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Category: Chinatown Page 1 of 5

Mila, Dine Out 2021

We came to Mila for name alone. My friend’s daughter shares the name of this newer plant-based restaurant, so we figured it would be a fun treat to bring her out with us today. And with Dine Out Vancouver running, this was an ideal time to get a good look at what they bring to the table, literally. $40 gives you a choice between 3 options across 3 courses. Below are our picks and what we would recommend out of them all. But first drinks, cause we made it in time for Happy Hour and their $10 cocktails.

Isla Nublar is a show stopper with Havana Club 3, Ancho Reyes, mango juice, pineapple juice, lime juice, simple syrup. This fun drink is as tropical and as tasty as it sounds. Island freshness with fun propping.

The Sakura is a whole lot stiffer with tart and smokey hints. Absolut Vodka, Giffards Crème de Violette, Luxardo Maraschino, lemon juice, lavender bitters, and Angostura Bitters.

We also ordered the half sushi roll. $6.50 for 3-4 pieces instead of the $14-15 for the whole roll for 6-8 pieces. The Mila Roll has a heart of palm mix, avocado, cucumber, black sesame, tempura crunch, and wasabi mango mayo. This was a great mix of textures and tastes, hard to describe and pinpoint, but one I fully endorse. It ate like a salad, but as easy as a sushi roll.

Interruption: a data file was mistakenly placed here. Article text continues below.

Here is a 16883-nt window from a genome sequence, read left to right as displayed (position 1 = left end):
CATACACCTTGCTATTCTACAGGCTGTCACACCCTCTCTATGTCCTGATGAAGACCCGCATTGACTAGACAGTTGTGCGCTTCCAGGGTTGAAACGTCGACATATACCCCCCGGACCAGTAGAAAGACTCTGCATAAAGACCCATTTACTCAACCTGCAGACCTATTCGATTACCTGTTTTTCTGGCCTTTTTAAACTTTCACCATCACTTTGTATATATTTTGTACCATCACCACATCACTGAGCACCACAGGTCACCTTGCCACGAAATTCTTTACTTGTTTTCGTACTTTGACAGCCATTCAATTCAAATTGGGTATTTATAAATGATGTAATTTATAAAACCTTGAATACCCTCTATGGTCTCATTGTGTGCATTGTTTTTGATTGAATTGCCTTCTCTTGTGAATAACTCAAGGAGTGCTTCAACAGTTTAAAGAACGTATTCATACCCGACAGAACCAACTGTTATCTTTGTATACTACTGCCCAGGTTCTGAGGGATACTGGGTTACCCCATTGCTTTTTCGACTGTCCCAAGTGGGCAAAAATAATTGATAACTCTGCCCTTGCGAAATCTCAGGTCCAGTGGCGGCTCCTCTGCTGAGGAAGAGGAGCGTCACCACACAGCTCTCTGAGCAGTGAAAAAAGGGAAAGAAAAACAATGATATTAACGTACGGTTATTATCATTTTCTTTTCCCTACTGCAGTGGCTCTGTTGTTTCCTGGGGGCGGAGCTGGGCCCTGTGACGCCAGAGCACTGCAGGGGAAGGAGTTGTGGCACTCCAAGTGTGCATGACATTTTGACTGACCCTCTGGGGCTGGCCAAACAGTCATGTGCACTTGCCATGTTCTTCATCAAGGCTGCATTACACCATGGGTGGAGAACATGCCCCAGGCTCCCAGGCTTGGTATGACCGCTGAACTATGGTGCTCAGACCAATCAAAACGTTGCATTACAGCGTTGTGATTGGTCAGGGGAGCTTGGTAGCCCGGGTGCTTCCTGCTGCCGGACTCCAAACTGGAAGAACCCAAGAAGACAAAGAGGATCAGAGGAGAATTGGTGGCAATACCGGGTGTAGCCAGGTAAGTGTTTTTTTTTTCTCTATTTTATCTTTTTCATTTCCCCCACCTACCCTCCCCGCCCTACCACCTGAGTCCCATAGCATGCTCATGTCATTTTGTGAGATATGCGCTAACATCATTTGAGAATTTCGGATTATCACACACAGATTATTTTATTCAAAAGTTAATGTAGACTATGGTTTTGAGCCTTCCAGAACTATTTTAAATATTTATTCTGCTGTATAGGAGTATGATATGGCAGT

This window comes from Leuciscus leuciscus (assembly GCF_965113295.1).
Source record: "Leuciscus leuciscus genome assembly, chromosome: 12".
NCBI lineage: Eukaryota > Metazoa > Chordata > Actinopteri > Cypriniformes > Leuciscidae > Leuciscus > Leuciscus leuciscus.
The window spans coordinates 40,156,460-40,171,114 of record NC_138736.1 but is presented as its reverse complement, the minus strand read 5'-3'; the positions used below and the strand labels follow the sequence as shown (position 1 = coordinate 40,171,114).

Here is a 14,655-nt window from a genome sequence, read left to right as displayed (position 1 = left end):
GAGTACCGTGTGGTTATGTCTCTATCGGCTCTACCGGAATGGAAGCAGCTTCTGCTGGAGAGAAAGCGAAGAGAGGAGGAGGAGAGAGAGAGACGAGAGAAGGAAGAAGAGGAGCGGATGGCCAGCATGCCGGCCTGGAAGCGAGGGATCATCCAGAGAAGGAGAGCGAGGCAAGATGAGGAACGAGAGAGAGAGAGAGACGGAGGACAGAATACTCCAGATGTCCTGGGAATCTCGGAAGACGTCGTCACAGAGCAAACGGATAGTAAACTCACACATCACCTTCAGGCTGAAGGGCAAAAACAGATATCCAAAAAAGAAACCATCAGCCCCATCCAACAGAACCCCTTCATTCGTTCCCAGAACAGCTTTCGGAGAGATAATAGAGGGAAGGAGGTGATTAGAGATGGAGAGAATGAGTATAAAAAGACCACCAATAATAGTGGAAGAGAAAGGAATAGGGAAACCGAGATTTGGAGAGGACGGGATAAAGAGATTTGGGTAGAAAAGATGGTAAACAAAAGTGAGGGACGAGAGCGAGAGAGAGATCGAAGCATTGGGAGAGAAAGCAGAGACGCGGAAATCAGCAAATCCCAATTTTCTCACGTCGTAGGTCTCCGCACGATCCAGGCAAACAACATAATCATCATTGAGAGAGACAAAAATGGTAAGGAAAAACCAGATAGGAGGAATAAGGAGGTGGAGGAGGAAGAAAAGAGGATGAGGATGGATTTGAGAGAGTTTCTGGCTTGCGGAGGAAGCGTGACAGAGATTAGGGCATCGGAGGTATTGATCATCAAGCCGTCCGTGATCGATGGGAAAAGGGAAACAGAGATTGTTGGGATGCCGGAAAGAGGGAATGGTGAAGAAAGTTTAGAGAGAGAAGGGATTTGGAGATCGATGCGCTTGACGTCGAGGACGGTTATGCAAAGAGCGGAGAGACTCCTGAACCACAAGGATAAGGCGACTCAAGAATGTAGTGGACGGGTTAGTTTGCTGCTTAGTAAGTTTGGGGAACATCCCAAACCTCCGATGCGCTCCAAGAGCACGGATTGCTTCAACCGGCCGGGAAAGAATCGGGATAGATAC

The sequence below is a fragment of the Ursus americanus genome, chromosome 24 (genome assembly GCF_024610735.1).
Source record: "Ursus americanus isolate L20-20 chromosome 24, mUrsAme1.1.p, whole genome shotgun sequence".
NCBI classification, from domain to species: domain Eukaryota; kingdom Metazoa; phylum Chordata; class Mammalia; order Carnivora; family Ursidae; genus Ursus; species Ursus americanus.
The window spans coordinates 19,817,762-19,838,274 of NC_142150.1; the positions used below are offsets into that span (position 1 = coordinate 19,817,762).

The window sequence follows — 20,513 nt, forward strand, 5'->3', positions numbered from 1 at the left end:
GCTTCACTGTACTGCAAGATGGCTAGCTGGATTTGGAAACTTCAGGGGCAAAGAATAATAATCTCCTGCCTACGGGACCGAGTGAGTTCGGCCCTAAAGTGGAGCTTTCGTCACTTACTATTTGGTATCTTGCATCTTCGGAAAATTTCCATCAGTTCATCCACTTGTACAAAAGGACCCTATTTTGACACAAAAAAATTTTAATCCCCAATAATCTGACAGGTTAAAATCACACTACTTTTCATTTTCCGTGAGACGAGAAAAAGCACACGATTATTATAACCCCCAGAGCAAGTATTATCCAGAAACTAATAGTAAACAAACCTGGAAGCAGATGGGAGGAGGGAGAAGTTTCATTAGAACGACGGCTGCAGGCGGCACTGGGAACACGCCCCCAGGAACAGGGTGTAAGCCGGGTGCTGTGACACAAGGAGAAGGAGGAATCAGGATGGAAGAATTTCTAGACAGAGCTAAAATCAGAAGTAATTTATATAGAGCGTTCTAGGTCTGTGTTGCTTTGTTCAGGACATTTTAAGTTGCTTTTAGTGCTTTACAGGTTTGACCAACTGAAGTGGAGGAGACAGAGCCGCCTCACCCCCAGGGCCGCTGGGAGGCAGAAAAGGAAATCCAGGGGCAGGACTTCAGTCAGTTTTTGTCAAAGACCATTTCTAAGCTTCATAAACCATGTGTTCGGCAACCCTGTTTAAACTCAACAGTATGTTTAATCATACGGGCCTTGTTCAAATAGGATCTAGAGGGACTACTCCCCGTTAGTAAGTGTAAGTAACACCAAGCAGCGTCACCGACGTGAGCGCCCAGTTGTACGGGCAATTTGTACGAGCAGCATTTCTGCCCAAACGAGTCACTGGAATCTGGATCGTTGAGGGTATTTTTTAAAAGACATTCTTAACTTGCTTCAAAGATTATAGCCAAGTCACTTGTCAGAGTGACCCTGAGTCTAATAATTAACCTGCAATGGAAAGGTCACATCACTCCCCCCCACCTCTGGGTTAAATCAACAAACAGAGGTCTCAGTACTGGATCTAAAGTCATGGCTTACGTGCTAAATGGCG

But the one that really blew my mind was the Aburi Lox Oshi. Made with carrot lox, aburi sauce, shiso, and serrano. I have had my fair share of the salmon version of aburi, and have even made my own from coho salmon that I caught all on my own. So trust me when I declare that this imitation salmon roll is amazing. If I didn’t know it was carrot I would have been fooled into believing it was fish. This was so unbelievably tasty, and super impressive as a vegan oshi option. After the first piece I wanted more of this spicy and smokey block, so found myself ordering a whole roll to end our meal on, and in order to share my findings with my friends as leftovers.